Date of Publication


Faculty Mentor

Thomas Delaney, PhD and Leah Grout PhD, MPH


Analyzing Protective and Risk Factors for Loneliness in Vermont Veterans: A Cross Sectional Study

Melanie Meyer ND MS1, Steve Leonard MEd1, Angela Spetts MS1, Helen Schafer1, and Noah T. Wells1

  1. Coalition Of Researchers Against Loneliness, University of Vermont, Larner College of Medicine, Burlington, VT


Objective. To assess protective and risk factors for loneliness in the Vermont veteran population.

Methods. This cross-sectional study used data from 521 veteran participants in the 2020 Vermont Behavioral Risk Factor Surveillance System (BRFSS) survey (n=6544). A binary logistic regression model assessed the relationship between loneliness and veteran status while controlling for age, sex, race/ethnicity, marital status, annual household income, metropolitan residence, and self-reported depression.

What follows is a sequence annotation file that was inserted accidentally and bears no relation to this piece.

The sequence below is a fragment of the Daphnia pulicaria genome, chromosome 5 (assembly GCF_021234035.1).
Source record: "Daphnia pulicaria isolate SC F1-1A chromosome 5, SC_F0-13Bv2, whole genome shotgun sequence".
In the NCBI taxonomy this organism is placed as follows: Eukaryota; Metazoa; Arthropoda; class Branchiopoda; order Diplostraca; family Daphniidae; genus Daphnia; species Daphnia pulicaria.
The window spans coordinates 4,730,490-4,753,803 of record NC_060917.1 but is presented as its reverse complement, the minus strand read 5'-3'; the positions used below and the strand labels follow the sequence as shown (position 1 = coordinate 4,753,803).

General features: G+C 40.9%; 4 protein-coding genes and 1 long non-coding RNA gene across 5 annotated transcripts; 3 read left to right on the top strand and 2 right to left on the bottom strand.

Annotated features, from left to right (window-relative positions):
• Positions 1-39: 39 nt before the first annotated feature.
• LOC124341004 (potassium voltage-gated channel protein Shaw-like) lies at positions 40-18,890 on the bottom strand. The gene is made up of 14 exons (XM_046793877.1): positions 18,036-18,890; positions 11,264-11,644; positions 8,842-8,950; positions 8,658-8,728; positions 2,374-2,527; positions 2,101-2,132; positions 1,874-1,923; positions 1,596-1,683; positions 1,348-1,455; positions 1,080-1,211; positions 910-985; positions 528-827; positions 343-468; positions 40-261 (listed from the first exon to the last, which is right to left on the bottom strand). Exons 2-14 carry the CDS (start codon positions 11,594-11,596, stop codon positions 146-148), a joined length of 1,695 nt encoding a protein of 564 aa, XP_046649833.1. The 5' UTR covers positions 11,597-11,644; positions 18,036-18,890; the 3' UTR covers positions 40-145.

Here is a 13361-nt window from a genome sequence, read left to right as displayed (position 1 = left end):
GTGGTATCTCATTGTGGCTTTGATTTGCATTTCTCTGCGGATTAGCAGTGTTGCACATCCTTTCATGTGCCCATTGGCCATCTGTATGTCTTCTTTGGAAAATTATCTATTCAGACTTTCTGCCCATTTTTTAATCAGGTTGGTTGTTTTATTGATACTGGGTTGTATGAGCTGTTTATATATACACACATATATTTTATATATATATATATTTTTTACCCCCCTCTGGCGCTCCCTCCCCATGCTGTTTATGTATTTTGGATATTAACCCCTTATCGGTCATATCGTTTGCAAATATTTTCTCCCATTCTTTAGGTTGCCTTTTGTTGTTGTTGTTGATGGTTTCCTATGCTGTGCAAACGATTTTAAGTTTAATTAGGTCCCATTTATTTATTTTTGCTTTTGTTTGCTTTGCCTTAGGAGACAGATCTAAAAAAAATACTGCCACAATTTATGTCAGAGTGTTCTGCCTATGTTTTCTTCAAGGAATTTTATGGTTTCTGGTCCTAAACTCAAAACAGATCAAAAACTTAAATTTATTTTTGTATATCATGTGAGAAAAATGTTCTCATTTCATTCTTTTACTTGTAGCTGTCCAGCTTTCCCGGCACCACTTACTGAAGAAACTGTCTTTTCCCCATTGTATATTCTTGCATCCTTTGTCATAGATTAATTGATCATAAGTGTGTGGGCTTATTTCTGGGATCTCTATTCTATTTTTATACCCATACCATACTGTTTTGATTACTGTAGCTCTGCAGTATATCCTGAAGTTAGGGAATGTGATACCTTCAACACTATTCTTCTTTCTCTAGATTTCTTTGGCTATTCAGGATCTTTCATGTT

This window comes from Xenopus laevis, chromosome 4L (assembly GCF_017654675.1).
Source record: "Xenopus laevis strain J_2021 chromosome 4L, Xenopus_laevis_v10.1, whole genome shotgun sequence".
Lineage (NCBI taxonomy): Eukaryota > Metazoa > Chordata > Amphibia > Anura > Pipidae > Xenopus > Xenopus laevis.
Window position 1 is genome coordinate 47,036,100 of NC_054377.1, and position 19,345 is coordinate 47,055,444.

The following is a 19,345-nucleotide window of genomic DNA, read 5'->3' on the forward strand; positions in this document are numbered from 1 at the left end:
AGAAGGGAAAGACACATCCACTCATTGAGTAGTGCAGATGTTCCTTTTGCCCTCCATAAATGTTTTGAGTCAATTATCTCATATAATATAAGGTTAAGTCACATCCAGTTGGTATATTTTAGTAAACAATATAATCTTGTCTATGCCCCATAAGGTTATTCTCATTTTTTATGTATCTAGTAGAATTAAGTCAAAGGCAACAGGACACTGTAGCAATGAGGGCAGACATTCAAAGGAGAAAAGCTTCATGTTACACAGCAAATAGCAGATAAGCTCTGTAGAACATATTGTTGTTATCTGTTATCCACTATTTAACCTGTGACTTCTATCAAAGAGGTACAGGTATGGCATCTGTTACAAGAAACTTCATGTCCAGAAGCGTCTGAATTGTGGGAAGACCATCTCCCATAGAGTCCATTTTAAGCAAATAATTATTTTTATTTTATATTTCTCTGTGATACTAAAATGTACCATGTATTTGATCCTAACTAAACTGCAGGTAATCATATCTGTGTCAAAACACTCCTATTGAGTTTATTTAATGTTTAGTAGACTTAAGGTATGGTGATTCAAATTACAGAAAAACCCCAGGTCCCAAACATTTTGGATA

Results. Being married/partnered and residence in a metropolitan county were protective factors for loneliness in Vermont veterans, with married/partnered veterans having 2.03 times higher odds (95% CI = 1.20, 3.21) and metropolitan dwellers having 2.22 times higher odds (95% CI = 1.18, 3.85) of reporting adequate social/emotional support. Risk factors for loneliness in veterans include annual household income <$75,000 (OR = 0.25, 95% CI = 0.13, 0.49) and depression (OR = 0.36, 95% CI = 0.21, 0.60).

Conclusions. Identifying loneliness is likely an important component of physical/mental health care for veterans. Policies to address loneliness and its potential health impacts should prioritize unmarried/unpartnered, low-to-moderate income, rural, and depressed veterans.

Document Type


Available for download on Saturday, May 10, 2025

Included in

Public Health Commons